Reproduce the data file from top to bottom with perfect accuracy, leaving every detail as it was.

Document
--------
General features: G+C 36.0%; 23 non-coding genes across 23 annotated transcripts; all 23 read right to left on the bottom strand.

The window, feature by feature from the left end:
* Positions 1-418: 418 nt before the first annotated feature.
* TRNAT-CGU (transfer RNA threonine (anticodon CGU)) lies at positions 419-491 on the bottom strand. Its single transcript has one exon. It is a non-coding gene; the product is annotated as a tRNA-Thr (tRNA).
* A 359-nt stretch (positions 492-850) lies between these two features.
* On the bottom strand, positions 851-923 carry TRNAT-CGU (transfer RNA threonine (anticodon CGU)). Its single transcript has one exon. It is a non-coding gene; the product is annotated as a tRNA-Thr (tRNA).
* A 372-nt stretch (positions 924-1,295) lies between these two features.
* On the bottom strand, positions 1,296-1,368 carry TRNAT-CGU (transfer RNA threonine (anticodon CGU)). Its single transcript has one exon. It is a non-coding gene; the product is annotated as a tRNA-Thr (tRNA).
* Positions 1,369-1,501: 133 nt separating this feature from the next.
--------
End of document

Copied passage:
General features: G+C 36.0%; 23 non-coding genes across 23 annotated transcripts; all 23 read right to left on the bottom strand.

The window, feature by feature from the left end:
* Positions 1-418: 418 nt before the first annotated feature.
* TRNAT-CGU (transfer RNA threonine (anticodon CGU)) lies at positions 419-491 on the bottom strand. Its single transcript has one exon. It is a non-coding gene; the product is annotated as a tRNA-Thr (tRNA).
* A 359-nt stretch (positions 492-850) lies between these two features.
* On the bottom strand, positions 851-923 carry TRNAT-CGU (transfer RNA threonine (anticodon CGU)). Its single transcript has one exon. It is a non-coding gene; the product is annotated as a tRNA-Thr (tRNA).
* A 372-nt stretch (positions 924-1,295) lies between these two features.
* On the bottom strand, positions 1,296-1,368 carry TRNAT-CGU (transfer RNA threonine (anticodon CGU)). Its single transcript has one exon. It is a non-coding gene; the product is annotated as a tRNA-Thr (tRNA).
* Positions 1,369-1,501: 133 nt separating this feature from the next.